Anti-Nutrient Foods

    BSM’s scientists will be examining anti-nutrient factors throughout the extrusion process to assess how different carbohydrates respond to the manufacturing process of extruded kibbles.

    You decide.


    The Freedom of Information Act (FOIA) is a law that requires the full or partial disclosure of previously unreleased or uncirculated information and documents controlled by the U.S. government, state, or other public authority upon request.


    FDA CVM 2020

    2020-11-30 2020-8151

    FOIA 2020-8151, which we are still waiting on, is based on the CVM’s statement of over 1,100 cases at the K State Symposium. As of February of this year, we are still waiting.


    Incidence Study


    We asked several universities to participate in our DCM research. Unfortunately, we were turned down by a major veterinarian who claims DCM was on the rise.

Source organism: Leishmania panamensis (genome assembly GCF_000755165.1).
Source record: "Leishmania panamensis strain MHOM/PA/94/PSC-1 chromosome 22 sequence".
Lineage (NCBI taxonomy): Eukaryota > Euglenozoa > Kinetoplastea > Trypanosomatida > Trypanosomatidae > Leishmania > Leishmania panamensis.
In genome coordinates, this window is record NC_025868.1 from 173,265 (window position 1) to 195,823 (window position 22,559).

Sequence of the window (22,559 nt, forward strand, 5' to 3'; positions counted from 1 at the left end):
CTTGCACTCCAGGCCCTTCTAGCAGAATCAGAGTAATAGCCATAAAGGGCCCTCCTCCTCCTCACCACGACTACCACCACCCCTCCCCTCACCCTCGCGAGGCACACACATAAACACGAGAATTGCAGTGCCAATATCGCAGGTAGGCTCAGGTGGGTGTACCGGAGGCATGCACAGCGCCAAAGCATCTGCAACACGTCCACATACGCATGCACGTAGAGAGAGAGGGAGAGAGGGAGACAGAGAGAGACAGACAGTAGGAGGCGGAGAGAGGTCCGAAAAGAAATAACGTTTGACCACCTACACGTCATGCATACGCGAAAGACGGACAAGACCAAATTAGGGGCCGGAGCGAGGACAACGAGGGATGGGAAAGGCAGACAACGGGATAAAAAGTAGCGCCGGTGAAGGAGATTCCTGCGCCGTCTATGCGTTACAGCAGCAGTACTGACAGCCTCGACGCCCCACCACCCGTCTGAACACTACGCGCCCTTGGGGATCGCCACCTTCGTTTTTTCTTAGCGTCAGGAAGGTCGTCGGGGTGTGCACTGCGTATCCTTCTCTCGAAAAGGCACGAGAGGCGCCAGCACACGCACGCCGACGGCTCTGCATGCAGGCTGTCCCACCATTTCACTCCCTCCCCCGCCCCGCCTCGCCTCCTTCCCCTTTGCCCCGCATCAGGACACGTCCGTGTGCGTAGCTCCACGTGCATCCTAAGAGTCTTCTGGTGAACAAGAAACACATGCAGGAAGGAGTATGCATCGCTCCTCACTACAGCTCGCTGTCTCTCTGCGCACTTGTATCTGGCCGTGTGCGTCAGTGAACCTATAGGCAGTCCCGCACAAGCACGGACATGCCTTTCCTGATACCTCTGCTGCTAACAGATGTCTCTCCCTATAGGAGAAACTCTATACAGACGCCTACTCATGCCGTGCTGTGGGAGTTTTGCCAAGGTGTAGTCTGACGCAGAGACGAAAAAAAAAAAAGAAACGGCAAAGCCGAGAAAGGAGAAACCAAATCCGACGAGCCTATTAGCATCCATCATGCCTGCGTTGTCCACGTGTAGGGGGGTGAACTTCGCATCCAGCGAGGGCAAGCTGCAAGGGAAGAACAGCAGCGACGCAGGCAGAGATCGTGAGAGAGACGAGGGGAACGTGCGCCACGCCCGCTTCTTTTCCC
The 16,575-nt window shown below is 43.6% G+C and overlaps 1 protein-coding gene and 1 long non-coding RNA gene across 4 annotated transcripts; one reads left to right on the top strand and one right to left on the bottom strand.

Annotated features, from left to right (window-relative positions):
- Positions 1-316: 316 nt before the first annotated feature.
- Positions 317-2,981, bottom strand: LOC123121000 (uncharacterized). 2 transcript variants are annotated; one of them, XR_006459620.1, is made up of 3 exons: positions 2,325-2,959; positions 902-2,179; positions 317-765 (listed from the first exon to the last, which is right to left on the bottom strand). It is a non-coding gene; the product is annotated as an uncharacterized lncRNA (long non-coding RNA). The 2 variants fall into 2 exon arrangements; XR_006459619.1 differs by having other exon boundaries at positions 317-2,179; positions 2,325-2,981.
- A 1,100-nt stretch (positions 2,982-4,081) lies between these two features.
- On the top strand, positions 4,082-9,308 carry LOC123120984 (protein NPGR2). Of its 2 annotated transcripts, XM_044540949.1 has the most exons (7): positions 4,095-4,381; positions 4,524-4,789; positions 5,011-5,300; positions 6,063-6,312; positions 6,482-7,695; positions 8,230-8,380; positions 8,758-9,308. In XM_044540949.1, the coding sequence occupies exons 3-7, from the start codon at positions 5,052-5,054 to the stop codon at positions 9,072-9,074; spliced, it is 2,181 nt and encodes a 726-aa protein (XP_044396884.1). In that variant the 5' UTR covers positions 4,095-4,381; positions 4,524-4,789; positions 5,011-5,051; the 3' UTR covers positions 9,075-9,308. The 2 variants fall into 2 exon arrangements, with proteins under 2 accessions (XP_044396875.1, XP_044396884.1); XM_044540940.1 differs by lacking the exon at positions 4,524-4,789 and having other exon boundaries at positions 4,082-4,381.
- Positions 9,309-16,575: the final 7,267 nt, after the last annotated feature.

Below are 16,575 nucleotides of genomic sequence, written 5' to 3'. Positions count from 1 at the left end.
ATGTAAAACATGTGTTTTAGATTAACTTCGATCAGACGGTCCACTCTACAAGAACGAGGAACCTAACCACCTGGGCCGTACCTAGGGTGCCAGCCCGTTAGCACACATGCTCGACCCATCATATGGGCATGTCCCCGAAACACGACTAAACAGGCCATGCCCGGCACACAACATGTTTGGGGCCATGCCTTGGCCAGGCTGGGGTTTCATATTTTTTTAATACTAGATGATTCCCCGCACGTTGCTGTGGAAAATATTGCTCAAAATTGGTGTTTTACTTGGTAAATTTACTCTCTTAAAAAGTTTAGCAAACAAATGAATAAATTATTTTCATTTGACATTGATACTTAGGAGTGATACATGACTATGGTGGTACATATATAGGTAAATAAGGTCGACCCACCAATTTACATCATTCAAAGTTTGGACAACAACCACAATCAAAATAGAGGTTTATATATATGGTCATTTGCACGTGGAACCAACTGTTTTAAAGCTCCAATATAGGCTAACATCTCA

Shuloff 2019

    2018-03-27 2019-1704

    In the Shuloff FOIA files, you can clearly see different things were redacted from our original FOIA.


    University Record Release Requests


    We asked specific universities for information and received these responses from their records offices. These are universities that had gone to the FDA’s CVM stating that DCM was on the rise. Again, either unwilling to share information or do not have those records created.

    Additional Resources


    Below is a wide variety of educational resources. If you would like to share additional resources, please contact us using the form on our homepage.

    *BSM Partners does not endorse any organization noted here, nor the data or services they may provide*


    Diet Related DCM

    The Disconnection Between Grain Free Foods & DCM

    Dilated Cardiomyopathy Dogs Forum

    BEGging for Answers? Feeding Trials + DCM Research